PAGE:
And that hints at the real problem: We have way too many crimes and way too many cops who are way too heavily armed attempting to enforce laws that are not really the business of the state in the first place. In the most egregious kind of example, Eric Garner was apprehended and killed for selling “loosies”, or cigarettes one a time.
In fact, there are an estimated 300,000 Federal laws and regulations whose violation can lead to prison time; and when you throw in state and local jurisdictions, which historically have had an affinity for outlawing victimless crimes and the infinite forms of human vice, the total number of criminal offenses in America is surely well into the millions.
That’s why a disaggregation of the FBI’s UCR (Uniform Crime Reports) arrest statistics for 2018 tell you all you need to know about why the nation’s police forces are way over- funded and why a huge amount of confrontation and friction—including violent encounters––between citizens of all races are unnecessary.
In a word, some citizens sometimes can’t breathe their last breath because in far too many instances liberty can’t breath in today’s unhinged Nanny State, either.
Self-evidently, the legitimate law enforcement function of the state is protection of the life and property of its citizens. But when you look at the FBI’s own national arrest data for 2018, it appears that only about one-quarter of arrests were clearly pursuant to those core functions, meaning that the overwhelming bulk of arrests–-7,621,232-–were for drugs, gambling, prostitution, disorderly conduct and the like.
Among the core law enforcement functions, the 26% of all arrests broke out as follows:
• 521,103 arrests for violent crimes against persons (5% of total);
• 1,000,329 arrests for driving under the influence (DUI), a clear threat to the lives and property of other drivers (9.7%);
• 1,167,296 arrests for crimes against property (11.3% of total)
Even when you drill down in these categories, however, the reality of way too many cops is evident. There were just 11,970 arrests for murder and negligent manslaughter in
2018 across the entire USA at all levels of law enforcement. Clearly, these are the most violent and heinous of violent crimes, yet they amounted to just 2.2% of all “violent crimes” reported via the UCR and a mere 0.1% of all arrests by the police.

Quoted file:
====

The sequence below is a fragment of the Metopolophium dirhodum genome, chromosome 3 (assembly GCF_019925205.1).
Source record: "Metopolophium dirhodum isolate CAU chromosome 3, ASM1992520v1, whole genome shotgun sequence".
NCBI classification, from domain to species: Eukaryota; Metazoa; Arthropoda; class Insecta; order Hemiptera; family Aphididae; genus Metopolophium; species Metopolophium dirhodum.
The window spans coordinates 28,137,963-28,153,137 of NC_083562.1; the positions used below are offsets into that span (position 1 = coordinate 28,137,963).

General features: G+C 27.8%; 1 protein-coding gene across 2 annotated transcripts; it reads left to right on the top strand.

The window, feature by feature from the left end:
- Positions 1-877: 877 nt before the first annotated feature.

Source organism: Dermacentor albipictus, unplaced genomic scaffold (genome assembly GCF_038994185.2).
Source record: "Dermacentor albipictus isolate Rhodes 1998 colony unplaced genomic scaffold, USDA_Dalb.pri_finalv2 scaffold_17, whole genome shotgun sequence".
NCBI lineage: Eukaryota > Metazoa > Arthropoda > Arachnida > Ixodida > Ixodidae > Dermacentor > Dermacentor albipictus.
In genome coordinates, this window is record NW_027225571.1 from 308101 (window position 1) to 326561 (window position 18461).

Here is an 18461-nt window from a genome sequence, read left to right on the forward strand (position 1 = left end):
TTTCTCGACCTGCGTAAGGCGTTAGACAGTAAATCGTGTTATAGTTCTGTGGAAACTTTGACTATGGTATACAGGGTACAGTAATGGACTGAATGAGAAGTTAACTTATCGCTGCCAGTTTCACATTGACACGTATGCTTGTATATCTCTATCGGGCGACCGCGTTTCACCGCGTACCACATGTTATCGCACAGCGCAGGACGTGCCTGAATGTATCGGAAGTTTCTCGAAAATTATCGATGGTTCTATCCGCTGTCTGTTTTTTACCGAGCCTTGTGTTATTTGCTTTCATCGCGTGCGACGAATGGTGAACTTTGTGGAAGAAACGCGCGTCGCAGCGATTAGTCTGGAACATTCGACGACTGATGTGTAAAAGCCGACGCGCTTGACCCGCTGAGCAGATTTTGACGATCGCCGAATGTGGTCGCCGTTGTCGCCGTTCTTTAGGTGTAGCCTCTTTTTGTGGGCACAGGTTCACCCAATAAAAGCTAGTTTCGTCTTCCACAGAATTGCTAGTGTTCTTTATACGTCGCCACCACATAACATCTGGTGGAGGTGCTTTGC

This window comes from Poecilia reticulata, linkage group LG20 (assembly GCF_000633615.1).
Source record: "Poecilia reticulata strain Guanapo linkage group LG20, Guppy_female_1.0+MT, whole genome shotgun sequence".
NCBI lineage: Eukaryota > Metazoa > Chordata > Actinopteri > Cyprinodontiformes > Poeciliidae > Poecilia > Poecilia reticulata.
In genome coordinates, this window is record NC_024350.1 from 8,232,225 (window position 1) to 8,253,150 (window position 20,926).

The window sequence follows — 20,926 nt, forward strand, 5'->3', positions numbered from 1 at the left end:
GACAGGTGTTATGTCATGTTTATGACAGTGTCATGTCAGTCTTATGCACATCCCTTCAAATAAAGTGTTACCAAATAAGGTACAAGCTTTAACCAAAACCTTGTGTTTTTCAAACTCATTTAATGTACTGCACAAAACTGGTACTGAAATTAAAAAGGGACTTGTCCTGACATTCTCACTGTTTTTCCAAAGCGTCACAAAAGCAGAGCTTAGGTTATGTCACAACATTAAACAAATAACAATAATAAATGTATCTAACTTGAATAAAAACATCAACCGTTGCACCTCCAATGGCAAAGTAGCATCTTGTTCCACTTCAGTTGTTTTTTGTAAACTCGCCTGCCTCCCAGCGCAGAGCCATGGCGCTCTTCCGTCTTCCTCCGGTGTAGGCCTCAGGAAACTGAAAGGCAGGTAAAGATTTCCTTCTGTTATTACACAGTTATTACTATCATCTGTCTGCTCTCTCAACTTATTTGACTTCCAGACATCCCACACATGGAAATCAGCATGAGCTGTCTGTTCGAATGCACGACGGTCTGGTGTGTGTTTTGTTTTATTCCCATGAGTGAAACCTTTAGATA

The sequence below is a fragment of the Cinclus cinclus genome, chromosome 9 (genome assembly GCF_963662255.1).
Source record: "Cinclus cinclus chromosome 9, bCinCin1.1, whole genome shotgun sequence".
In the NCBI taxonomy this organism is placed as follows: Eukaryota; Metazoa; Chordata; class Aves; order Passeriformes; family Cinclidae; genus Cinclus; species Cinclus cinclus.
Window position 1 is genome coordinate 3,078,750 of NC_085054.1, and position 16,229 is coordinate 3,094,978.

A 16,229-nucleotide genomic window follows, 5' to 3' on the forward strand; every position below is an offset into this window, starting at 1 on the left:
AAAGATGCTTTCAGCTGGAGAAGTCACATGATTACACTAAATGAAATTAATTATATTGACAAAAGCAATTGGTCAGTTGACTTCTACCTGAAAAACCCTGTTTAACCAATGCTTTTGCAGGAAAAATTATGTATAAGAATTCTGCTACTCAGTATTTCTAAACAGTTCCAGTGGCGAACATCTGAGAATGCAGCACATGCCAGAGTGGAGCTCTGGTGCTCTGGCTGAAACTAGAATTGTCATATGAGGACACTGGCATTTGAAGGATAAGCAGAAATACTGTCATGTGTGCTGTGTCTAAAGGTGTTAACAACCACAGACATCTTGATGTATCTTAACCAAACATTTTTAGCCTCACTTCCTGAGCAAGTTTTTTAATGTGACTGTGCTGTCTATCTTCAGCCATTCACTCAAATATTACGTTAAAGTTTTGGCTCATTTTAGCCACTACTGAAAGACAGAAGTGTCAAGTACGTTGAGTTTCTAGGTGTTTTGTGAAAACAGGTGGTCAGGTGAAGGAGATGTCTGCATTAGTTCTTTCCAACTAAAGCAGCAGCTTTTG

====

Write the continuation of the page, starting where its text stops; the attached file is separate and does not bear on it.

Next in order of severity were arrests for rape, armed robbery under threat of violence to persons and aggravated assault. There were 25,205, 88,128 and 395,800 arrests in these categories, respectively, amounting to 0.2%, 0.9% and 3.9% of all 10.3 million recorded arrests.
Thus, these four categories are the core of violent crime arrests and totaled 521,103 arrests in 2018 or just5.0% of total arrests That compares to 850,000 sworn law enforcement officers in the USA, of which about 750,000 are employed by the 18,000 units of state and local government.
To be sure, nearly 1.6 cops for every annual arrest in these four core functions sounds more than a bit lop-sided, but there are some additional arrests that add to the legitimate work loads of the police. These include the following crimes and their share of total arrests:
• burglary: 178,611 (1.7%);
• larceny-theft: 887,622 (8.6%);
• motor vehicle theft: 91,676 (0.8%);
• arson: 9,387 (0.09%).
• DUI: 1,167,296 (11.3%)
Needless to say, these are all serious crimes that need to be enforced for the protection of life and property. But by their very nature, the vast bulk of the arrests in the above five categories do not ordinarily involve violent criminals, nor does their enforcement require combat-strength arms and tactics among police forces.
DUI arrests, for example, overwhelmingly involve citizens engaging in socially reckless behavior, but not habitual criminal activity. A detailed study awhile back, for example, showed that 65% of arrests resulted in no correctional supervision at all and another 27% of cases consisted of individuals sentenced to probation or jail who had no prior arrest records for crimes other than DUI. By contrast just 8% of DUI arrestees had prior non-DUI criminal records, and even then most of them were for lesser offenses.